My Blog

Joaco’s story

I traveled to Oaxaca two weeks ago expecting a surf trip, but I came back with more inspiration than I bargained for. I want to share the story of Joaco, our passionate surf guide and local entrepreneur whose love for his culture and community is nothing short of inspiring. His story is a powerful reminder of how one person’s passion can create ripples of change, uplifting an entire community.

Passion drives entrepreneurs from Oaxaca to Silicon Valley. 

Passion fuels 12 hour work days from venture-backed CEOs to local surf guides. 

And passion has the opportunity to heal and guide entire economies.

I’ve now traveled to several countries that have surf tourism to thank for their booms. Taghazout in Morocco, Playa Gigante in Nicaragua, Sayulita in Mexico, Siargao in the Philippines, and now Huatulco / Salina Cruz in Oaxaca. Most of these places began as (or still are) sleepy fishing villages. They had a quiet way of life, often built on maritime activities or agriculture. 

Until they were discovered by a certain breed: surfers. 

As they get discovered, surf tourism begins to change the local landscape. Surfing is said to generate economic activity worth $50 billion per year globally. And when surfers discover a quality new wave, economic growth rises in that region.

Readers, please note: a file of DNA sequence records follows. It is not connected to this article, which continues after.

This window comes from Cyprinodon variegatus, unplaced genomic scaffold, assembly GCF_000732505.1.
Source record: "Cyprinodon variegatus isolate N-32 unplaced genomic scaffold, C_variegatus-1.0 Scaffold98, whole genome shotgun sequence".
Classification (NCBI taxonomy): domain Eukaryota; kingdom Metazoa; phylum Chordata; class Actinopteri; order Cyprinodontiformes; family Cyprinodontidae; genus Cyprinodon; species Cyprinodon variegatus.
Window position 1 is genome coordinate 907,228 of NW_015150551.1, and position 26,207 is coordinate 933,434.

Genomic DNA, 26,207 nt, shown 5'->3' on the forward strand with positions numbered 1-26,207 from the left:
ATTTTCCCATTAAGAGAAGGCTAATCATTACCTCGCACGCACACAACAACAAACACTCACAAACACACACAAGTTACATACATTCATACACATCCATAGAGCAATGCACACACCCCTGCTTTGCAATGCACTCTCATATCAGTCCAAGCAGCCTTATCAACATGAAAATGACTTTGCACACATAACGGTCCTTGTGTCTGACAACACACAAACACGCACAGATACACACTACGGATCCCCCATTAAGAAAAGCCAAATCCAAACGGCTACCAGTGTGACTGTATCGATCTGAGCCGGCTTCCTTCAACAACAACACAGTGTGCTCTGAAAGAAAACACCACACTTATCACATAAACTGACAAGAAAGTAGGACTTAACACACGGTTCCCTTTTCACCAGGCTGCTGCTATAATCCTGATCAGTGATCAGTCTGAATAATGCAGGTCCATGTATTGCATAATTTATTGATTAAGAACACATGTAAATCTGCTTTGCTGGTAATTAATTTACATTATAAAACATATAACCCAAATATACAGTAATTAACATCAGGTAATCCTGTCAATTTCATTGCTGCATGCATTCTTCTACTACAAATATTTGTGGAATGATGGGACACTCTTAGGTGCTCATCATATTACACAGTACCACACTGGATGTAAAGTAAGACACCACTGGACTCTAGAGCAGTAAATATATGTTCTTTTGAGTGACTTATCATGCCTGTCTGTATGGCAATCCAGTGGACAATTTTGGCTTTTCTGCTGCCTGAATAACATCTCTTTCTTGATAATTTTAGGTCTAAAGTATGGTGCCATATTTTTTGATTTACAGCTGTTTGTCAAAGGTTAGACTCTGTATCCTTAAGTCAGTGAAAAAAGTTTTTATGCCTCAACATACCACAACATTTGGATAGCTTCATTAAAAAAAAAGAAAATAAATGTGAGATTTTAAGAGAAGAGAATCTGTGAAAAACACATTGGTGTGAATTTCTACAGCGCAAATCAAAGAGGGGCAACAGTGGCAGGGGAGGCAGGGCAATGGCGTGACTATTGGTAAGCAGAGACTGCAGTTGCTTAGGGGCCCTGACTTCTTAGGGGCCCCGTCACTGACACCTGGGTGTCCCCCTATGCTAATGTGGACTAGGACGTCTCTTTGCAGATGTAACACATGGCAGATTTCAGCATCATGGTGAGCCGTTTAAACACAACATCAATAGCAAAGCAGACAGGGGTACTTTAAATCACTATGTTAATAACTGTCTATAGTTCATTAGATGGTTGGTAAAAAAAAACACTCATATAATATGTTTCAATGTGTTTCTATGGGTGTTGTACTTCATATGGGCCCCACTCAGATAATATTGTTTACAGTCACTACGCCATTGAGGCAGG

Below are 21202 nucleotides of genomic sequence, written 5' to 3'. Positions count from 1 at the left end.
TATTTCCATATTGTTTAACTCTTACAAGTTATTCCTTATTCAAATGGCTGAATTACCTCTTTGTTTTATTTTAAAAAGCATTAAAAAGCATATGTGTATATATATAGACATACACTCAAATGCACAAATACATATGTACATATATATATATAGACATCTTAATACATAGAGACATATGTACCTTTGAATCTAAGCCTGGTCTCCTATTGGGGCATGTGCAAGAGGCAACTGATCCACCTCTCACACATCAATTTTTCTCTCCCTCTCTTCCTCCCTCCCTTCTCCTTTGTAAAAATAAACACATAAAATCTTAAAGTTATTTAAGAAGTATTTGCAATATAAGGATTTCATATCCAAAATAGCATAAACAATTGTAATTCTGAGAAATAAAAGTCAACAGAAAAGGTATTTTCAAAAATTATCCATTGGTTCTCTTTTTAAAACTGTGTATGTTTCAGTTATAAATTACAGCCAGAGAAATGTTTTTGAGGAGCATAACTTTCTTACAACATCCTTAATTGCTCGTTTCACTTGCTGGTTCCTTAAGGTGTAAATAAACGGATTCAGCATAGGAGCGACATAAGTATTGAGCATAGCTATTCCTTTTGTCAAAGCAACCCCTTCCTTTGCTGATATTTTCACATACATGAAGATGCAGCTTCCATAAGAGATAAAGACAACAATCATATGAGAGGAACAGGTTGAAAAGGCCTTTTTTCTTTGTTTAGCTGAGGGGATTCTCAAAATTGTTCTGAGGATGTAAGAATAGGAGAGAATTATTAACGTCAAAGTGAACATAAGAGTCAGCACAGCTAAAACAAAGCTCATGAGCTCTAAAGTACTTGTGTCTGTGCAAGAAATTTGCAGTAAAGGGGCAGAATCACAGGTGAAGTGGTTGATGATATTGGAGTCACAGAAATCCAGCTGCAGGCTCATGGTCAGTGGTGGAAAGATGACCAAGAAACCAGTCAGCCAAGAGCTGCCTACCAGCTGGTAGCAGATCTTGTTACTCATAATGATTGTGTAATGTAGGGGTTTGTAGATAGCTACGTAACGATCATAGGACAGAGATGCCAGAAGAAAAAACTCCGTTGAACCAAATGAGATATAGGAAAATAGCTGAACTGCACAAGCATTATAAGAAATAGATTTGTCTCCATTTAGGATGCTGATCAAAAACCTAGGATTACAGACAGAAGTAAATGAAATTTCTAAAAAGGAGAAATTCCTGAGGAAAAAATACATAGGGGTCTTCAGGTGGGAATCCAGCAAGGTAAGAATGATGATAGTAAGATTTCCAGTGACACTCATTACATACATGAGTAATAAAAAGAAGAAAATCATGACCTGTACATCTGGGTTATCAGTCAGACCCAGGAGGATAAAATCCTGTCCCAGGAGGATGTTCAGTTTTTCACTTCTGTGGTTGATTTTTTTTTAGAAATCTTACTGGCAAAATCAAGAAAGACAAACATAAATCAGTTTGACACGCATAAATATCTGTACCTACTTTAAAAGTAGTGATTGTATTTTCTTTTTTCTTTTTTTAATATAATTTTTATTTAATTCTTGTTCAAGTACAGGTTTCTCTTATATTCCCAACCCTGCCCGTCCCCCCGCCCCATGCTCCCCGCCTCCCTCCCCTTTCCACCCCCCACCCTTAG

My boyfriend and I landed in Huatulco at the region’s tiny airport with a few gates (and thankfully with AC!). We’re picked up by Joaco, a local surf guide that my boyfriend found on Reddit. We couldn’t find much research on him, but the waves of Oaxaca looked pristine and relatively empty. 

So we took a leap and booked a 6 day, all-inclusive surf adventure with him. That meant living at his house, his partner cooking us meals, and him driving us off-road to unmapped surf spots. 

Who is this guy anyhow?

Meet Joaco and His Mission

Joaco is a local Oaxacan, born in the tiny village of Astata (where we stayed with him). We were immediately struck by how good his English was. He explained it’s because he spent years living in Mexico City working with entrepreneurs. What brought him back to his sleepy hometown?

Surfing was only part of the equation. He loves his home and sharing his culture. As we drove past mango groves and coconut farms, he explained its history. He told us that the papaya plantations were causing controversy because they used too many pesticides. He said after the last rainfall swept a lot of the ground cover from the plantations into the local surf break, he could taste the pesticides in the water when he surfed there. 

We met his mother, who lives off the side of a busy highway, across a large field that used to be a lagoon. He told us that over a decade ago, a truck carrying jet fuel crashed into the lagoon, leaking its contents everywhere. Dead fish started to float to the surface, plants died, and the water surface was covered in slick oil. He lobbied the government to do something. They came and surveyed the water, and he even jumped in, surfacing to show the oil covering his hair and body. But the government officials were paid off, so nothing happened. Even now, you could see how the crops growing on the land grew unevenly due to long-term effects of the oil spill. 

What struck me even more is that his partner, Gaby, who was our chef for the stay, moved from her life as a baker in Mexico City to be with him. They spent the first 8 months camping the local beach of San Diego — this city girl truly loves this man!